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We show the wavelength dependence of the SiGe VOA in Fig. 6. Figure 6(a) shows the transmission spectra of the SiGe VOA from 1.34 to 1.64 μm with 0 and 30 mA/mm injection current. We achieved the wide optical bandwidth despite bandgap shrinkage in strained SiGe [16, 17]. Figure 6(b) shows the optical attenuation at injection currents of 5, 15, and 25 mA/mm as a function of the square of the wavelength. It is shown that the attenuation and the square of the wavelength have clear linear relationship, indicating the optical attenuation is from the free-carrier absorption.

 figure: Fig. 6

Fig. 6 Wavelength dependence of (a) transmission and (b) attenuation of SiGe VOA.

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Figure 7 shows current density vs. voltage (I-V) characteristics of the lateral pin junctions in the SiGe and Si VOAs. It is found that the threshold voltage of the SiGe VOA is smaller than that of the Si VOA due to the reduction in built-in potential by strained SiGe. It is interesting to note that the reduction in the threshold voltage can contribute low-power operation especially for optical modulators and switches. In terms of the power consumption between the SiGe and Si VOAs, the SiGe and Si VOAs have approximately 22 mW and 36 mW for 20-dB attenuation, respectively. The power consumption of the SiGe device is reduced by an half of the reported value [17] due to the pin junction optimization for the distance.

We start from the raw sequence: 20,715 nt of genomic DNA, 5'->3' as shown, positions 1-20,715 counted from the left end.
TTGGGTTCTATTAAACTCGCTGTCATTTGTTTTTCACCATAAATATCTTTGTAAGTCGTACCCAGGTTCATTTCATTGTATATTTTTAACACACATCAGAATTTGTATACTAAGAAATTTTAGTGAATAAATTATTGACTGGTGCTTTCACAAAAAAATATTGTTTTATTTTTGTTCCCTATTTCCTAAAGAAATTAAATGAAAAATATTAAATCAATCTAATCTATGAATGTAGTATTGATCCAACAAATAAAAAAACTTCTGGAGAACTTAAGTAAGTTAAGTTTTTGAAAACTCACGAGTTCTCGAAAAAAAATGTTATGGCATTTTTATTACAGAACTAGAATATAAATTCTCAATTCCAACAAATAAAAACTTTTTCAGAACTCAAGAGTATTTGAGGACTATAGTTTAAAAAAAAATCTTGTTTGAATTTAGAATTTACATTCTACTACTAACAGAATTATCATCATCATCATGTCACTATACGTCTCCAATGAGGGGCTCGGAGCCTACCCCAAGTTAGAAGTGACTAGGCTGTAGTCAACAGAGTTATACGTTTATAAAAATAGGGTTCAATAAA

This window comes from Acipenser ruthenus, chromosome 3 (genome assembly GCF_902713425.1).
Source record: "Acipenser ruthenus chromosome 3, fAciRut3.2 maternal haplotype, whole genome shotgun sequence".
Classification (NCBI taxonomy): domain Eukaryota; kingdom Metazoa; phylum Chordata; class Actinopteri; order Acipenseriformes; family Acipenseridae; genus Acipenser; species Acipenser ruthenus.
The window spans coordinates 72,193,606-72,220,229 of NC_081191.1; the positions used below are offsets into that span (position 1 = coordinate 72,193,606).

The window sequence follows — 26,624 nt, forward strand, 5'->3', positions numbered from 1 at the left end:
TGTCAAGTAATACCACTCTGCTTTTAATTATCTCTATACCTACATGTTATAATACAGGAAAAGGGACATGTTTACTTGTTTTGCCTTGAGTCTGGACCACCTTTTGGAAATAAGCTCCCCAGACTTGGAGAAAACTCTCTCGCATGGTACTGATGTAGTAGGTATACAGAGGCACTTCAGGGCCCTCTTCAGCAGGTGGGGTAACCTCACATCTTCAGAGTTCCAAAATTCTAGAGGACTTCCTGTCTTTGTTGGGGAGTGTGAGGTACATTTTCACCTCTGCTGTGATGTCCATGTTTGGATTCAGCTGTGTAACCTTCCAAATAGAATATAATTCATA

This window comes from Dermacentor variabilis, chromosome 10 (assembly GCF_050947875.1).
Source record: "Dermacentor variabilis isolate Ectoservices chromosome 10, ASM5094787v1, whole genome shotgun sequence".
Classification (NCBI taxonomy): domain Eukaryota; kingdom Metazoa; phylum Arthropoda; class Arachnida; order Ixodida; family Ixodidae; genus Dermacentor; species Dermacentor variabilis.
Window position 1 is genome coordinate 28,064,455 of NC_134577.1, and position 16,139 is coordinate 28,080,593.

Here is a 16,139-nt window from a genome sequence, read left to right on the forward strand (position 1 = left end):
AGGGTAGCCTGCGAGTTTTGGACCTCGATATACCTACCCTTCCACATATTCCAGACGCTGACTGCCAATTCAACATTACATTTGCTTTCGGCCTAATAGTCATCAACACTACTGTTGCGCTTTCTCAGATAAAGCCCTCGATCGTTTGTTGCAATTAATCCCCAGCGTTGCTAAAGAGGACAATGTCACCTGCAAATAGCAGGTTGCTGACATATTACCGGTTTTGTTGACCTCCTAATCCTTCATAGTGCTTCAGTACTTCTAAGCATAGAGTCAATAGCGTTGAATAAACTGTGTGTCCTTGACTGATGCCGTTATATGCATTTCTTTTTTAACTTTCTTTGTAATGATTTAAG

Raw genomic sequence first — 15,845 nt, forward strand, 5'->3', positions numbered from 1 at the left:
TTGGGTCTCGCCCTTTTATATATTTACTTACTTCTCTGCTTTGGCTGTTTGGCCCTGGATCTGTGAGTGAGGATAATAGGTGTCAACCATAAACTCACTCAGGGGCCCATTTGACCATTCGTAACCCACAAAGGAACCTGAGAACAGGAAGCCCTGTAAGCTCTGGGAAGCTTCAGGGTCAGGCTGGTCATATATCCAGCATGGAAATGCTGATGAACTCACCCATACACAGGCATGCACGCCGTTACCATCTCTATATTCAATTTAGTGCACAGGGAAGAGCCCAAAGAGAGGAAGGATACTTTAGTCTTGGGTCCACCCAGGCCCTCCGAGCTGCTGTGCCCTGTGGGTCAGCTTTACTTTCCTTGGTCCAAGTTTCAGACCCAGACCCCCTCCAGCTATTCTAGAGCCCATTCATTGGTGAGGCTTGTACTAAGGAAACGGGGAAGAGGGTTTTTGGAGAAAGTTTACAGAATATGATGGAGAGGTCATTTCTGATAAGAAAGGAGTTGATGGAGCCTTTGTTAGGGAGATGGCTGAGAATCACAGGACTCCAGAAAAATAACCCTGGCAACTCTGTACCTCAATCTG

figure: Fig. 7

Fig. 7 I-V characteristics of pin junctions of Si and SiGe VOAs.

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5. Dynamic characteristics

We carried out the RF measurement for the dynamic characteristics. We investigated the small-signal frequency response of Si and SiGe VOAs as shown in Fig. 8(a). Although the response is limited by the minority carrier lifetime in case of forward-biased pin junctions [12], the SiGe VOA shows the better frequency response than the Si VOA. The 3-dB bandwidth in the SiGe VOA is approximately improved by 1.5 times. Also, we have obtained 2-GHz switching operation at a bias voltage of 0.77 V with the pre-emphasis method [18] as shown in Fig. 8(b).

 figure: Fig. 8

Fig. 8 (a) Frequency response and (b) sine-wave response at 2 GHz of SiGe VOA.